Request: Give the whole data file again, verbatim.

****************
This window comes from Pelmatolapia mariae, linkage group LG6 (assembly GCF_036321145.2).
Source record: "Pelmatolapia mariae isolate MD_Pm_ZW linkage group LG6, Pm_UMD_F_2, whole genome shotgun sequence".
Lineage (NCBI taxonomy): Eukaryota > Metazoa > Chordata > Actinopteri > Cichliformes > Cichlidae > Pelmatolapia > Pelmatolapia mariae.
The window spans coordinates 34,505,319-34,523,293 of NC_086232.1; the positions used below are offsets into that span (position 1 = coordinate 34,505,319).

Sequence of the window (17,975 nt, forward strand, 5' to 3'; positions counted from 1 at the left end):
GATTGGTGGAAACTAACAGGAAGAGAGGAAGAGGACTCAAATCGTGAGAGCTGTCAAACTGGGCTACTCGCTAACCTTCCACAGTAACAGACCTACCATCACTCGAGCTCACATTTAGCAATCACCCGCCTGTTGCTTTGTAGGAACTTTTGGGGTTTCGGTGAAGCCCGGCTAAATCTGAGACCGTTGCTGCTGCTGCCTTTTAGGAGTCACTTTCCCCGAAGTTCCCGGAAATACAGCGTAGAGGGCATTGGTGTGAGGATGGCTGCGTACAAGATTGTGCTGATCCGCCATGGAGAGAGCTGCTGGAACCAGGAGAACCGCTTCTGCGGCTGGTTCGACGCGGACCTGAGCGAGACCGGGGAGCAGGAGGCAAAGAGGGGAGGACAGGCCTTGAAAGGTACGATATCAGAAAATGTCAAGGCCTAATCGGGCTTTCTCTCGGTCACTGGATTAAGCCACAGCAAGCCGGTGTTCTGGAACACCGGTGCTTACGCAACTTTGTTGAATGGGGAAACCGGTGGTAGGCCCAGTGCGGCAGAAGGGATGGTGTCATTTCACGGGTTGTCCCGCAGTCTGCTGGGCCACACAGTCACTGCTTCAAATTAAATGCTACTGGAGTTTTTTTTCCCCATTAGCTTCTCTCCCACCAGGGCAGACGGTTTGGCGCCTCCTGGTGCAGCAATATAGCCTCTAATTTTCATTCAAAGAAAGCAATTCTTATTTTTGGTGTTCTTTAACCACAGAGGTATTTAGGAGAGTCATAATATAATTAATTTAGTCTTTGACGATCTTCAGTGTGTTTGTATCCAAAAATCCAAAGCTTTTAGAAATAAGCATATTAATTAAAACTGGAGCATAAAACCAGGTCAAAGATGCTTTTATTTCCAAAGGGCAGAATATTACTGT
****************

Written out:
This window comes from Pelmatolapia mariae, linkage group LG6 (assembly GCF_036321145.2).
Source record: "Pelmatolapia mariae isolate MD_Pm_ZW linkage group LG6, Pm_UMD_F_2, whole genome shotgun sequence".
Lineage (NCBI taxonomy): Eukaryota > Metazoa > Chordata > Actinopteri > Cichliformes > Cichlidae > Pelmatolapia > Pelmatolapia mariae.
The window spans coordinates 34,505,319-34,523,293 of NC_086232.1; the positions used below are offsets into that span (position 1 = coordinate 34,505,319).

Sequence of the window (17,975 nt, forward strand, 5' to 3'; positions counted from 1 at the left end):
GATTGGTGGAAACTAACAGGAAGAGAGGAAGAGGACTCAAATCGTGAGAGCTGTCAAACTGGGCTACTCGCTAACCTTCCACAGTAACAGACCTACCATCACTCGAGCTCACATTTAGCAATCACCCGCCTGTTGCTTTGTAGGAACTTTTGGGGTTTCGGTGAAGCCCGGCTAAATCTGAGACCGTTGCTGCTGCTGCCTTTTAGGAGTCACTTTCCCCGAAGTTCCCGGAAATACAGCGTAGAGGGCATTGGTGTGAGGATGGCTGCGTACAAGATTGTGCTGATCCGCCATGGAGAGAGCTGCTGGAACCAGGAGAACCGCTTCTGCGGCTGGTTCGACGCGGACCTGAGCGAGACCGGGGAGCAGGAGGCAAAGAGGGGAGGACAGGCCTTGAAAGGTACGATATCAGAAAATGTCAAGGCCTAATCGGGCTTTCTCTCGGTCACTGGATTAAGCCACAGCAAGCCGGTGTTCTGGAACACCGGTGCTTACGCAACTTTGTTGAATGGGGAAACCGGTGGTAGGCCCAGTGCGGCAGAAGGGATGGTGTCATTTCACGGGTTGTCCCGCAGTCTGCTGGGCCACACAGTCACTGCTTCAAATTAAATGCTACTGGAGTTTTTTTTCCCCATTAGCTTCTCTCCCACCAGGGCAGACGGTTTGGCGCCTCCTGGTGCAGCAATATAGCCTCTAATTTTCATTCAAAGAAAGCAATTCTTATTTTTGGTGTTCTTTAACCACAGAGGTATTTAGGAGAGTCATAATATAATTAATTTAGTCTTTGACGATCTTCAGTGTGTTTGTATCCAAAAATCCAAAGCTTTTAGAAATAAGCATATTAATTAAAACTGGAGCATAAAACCAGGTCAAAGATGCTTTTATTTCCAAAGGGCAGAATATTACTGT